Artist Guide: Being a Career Artist

by Natasha Wescoat


You could say being an artist is provocative, risque, adventurous and I’d have to agree with you. Those flash in the pan successes, feast or famine moments and a fly by the seat of your pants lifestyle tends to be a part of the whole being an artist thing. One moment, you are experiencing the time of your life, the next moment you wonder if you’re on the street the in the morning. Your job requires that you feel, express yourself, use your imagination and create something that comes from that. Though formal schooling definitely helps propel your talents, it cannot help you imagine. It doesn’t give you passion. It cannot teach you how to ‘be’.

You are, inside, entirely and completely an artist. It’s a part of YOU.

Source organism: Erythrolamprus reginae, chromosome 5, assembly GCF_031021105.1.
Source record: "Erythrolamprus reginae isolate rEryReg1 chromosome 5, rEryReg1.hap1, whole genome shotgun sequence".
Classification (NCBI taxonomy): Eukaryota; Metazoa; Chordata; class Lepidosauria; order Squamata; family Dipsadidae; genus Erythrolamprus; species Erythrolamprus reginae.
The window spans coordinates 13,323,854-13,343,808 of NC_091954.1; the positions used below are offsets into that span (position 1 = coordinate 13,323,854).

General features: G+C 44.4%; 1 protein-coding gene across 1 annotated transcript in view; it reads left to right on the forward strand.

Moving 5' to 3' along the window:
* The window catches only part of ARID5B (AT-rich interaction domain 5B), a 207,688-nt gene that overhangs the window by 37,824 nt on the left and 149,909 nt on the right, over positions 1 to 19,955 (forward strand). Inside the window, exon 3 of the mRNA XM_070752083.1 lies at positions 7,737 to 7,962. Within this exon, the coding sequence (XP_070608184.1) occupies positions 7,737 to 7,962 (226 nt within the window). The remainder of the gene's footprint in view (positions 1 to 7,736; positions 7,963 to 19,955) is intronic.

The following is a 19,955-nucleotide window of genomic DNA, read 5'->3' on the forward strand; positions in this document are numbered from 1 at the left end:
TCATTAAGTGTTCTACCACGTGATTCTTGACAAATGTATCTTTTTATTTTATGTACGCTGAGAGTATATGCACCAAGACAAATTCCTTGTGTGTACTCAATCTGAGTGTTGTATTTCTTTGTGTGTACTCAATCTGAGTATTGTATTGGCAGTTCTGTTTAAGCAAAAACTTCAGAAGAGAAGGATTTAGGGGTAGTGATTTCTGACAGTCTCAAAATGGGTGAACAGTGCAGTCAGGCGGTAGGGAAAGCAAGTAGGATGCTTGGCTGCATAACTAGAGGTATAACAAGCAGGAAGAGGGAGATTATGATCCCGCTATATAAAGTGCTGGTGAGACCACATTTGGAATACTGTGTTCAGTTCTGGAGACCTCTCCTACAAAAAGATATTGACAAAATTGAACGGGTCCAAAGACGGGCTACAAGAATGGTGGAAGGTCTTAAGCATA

We’re like rebels without a cause. We follow our emotions rather than logic, make heavy decisions based on dreams vs reality.

Having an art career therefore is like a contractiction. Being in this “sexy” vocation and adding the term career to it makes all sorts of complications. You have to logically weigh the pros and cons of your decisions, weigh out financial issues and deal with things outside your creative mindset. Being a career artist isn’t as easy as simply being an artist. Taking your personal gift and monetizing on that is one of the most difficult and harrowing experiences one could have.

[Continue reading ‘Sexy Isn’t Easy: Being a Career Artist’]

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Artist Guide: Learning To Fail

2067532859_ed637523dbby Natasha Wescoat

It’s a given that anyone in business will have their ups and downs. One of the most difficult parts of the business that we must embrace with grace, is things WILL go wrong.

It’s a given that anyone in business will have their ups and downs. One of the most difficult parts of the business that we must embrace with grace, is things WILL go wrong.